Collaborative Coaching in Physical Education: Fostering a Shared Vision and Enhancing Learning Activities through Technology


In the ever-evolving landscape of education, technology holds immense potential to enhance student learning experiences. Coaches in physical education (PE) can tap into this potential by collaborating with their fellow PE teachers. This collaboration enables the creation of a shared vision, effective planning, and improvement of learning activities using technology. In this post, we will explore how coaches can collaborate with their peers to align with the SAMR (Substitution, Augmentation, Modification, and Redefinition) model, discuss the benefits and challenges of this collaboration, and highlight Google tools as the ideal digital tools for this purpose.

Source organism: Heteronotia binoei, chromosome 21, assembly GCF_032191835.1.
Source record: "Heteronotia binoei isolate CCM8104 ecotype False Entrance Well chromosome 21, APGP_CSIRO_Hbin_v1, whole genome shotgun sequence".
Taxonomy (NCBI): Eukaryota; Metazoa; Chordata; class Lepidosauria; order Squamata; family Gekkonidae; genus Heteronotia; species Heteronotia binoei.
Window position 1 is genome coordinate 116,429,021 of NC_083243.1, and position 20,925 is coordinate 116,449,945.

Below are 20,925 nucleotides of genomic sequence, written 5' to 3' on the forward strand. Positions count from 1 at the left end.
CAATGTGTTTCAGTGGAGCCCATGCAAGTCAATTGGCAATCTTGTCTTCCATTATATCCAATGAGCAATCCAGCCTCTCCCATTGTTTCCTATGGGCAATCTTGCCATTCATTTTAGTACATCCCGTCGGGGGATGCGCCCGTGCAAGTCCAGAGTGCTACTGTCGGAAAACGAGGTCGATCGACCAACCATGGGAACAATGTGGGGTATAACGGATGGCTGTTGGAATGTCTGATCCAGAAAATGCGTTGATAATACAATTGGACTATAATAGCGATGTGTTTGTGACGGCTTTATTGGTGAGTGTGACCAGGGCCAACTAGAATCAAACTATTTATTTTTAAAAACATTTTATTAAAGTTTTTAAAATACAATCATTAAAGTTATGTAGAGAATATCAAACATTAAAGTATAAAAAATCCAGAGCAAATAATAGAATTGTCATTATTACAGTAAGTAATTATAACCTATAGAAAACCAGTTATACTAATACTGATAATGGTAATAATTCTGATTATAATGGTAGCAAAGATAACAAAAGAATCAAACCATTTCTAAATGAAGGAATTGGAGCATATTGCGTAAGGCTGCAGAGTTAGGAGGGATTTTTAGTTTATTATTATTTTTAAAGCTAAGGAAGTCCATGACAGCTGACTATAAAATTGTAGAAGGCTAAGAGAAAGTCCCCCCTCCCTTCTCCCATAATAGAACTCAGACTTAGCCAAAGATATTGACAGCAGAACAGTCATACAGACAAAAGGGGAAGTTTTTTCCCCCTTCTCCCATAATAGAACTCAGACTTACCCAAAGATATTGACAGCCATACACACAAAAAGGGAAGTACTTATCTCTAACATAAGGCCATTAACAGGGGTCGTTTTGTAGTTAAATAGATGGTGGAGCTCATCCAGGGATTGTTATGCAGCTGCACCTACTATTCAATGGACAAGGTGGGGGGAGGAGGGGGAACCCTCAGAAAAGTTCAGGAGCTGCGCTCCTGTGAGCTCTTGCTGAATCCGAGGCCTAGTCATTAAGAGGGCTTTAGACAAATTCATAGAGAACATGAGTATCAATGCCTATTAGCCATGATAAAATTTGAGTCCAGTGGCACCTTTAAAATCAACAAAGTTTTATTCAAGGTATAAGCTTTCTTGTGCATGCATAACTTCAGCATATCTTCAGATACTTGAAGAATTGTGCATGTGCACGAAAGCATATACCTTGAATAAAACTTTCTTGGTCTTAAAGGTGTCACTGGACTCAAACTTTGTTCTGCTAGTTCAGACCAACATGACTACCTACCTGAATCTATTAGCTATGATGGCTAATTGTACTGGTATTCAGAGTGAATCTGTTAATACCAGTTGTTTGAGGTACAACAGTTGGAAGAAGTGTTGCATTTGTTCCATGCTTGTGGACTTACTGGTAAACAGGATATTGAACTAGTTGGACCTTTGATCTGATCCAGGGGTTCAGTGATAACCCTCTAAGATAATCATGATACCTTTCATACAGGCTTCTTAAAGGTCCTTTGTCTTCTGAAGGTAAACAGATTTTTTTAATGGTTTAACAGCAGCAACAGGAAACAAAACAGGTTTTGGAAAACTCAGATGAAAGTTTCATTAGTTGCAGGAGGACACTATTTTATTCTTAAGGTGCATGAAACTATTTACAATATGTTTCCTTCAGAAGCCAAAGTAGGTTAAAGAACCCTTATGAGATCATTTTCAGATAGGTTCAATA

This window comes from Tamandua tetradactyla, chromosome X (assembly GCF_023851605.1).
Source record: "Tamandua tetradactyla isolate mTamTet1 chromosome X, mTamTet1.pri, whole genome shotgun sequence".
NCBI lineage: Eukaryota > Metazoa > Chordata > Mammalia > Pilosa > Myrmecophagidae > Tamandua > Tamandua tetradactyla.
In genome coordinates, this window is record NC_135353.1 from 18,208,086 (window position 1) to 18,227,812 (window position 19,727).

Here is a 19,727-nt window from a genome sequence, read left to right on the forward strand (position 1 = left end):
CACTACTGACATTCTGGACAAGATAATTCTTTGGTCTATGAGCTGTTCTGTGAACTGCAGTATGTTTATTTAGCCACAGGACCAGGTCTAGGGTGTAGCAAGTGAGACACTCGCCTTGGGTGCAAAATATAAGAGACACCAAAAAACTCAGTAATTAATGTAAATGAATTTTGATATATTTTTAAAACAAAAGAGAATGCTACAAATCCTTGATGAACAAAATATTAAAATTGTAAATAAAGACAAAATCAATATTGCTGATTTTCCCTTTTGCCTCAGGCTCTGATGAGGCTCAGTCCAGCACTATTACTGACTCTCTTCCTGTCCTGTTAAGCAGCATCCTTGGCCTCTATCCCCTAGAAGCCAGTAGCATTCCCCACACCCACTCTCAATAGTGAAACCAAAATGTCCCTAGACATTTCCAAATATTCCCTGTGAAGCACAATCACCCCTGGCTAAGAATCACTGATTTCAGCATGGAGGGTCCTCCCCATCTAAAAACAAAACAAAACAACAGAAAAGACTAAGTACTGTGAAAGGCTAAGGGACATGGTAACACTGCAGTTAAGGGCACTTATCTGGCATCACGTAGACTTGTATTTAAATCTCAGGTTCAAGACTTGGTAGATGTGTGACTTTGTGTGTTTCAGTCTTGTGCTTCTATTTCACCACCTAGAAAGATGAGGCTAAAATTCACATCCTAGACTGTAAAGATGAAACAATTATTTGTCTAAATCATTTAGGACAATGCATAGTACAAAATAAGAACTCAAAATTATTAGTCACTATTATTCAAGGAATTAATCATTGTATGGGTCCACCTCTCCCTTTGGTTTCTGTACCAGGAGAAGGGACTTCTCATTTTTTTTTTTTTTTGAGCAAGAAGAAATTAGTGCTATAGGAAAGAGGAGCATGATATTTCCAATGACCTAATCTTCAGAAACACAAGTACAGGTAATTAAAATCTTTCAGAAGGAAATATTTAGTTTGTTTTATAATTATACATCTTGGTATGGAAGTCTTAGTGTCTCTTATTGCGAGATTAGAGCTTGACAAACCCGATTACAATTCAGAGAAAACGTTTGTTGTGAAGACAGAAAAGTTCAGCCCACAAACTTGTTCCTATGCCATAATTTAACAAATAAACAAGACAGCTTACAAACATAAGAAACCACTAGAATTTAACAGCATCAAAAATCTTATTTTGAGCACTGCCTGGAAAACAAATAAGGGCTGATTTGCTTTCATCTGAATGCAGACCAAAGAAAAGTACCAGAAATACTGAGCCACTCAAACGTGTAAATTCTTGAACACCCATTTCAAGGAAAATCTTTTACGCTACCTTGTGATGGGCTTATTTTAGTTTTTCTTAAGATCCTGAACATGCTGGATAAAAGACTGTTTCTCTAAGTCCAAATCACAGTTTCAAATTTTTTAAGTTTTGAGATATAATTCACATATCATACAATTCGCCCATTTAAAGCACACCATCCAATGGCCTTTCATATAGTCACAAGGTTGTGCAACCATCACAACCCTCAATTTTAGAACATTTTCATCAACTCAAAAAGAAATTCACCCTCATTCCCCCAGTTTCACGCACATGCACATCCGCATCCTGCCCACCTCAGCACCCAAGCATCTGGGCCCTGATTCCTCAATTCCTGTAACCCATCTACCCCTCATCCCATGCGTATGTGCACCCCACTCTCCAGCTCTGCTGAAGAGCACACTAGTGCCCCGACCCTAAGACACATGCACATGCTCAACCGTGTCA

ISTE Coaching Standards

ISTE-C Standard 1:  Change Agent          

Coaches inspire educators and leaders to use technology to create equitable and ongoing access to high-quality learning. Coaches:

a.  Create a shared vision and culture for using technology to learn and accelerate transformation through the coaching process.

c. Cultivate a supportive coaching culture that encourages educators and leaders to achieve a shared vision and individual goals.


How can coaches collaborate with their fellow physical education teachers to create a shared vision, plan and improve learning activities to use technology? What are the benefits and challenges of this? And which is better digital tool for it?


Creating a Shared Vision and Planning:

1. Alignment with SAMR:

Coaches and PE teachers should engage in collaborative discussions to establish a shared vision grounded in the SAMR model. By identifying how technology can substitute, augment, modify, or redefine learning activities in PE, they can ensure alignment between technology use and pedagogical goals at each SAMR level.

2. Professional Learning Communities (PLCs):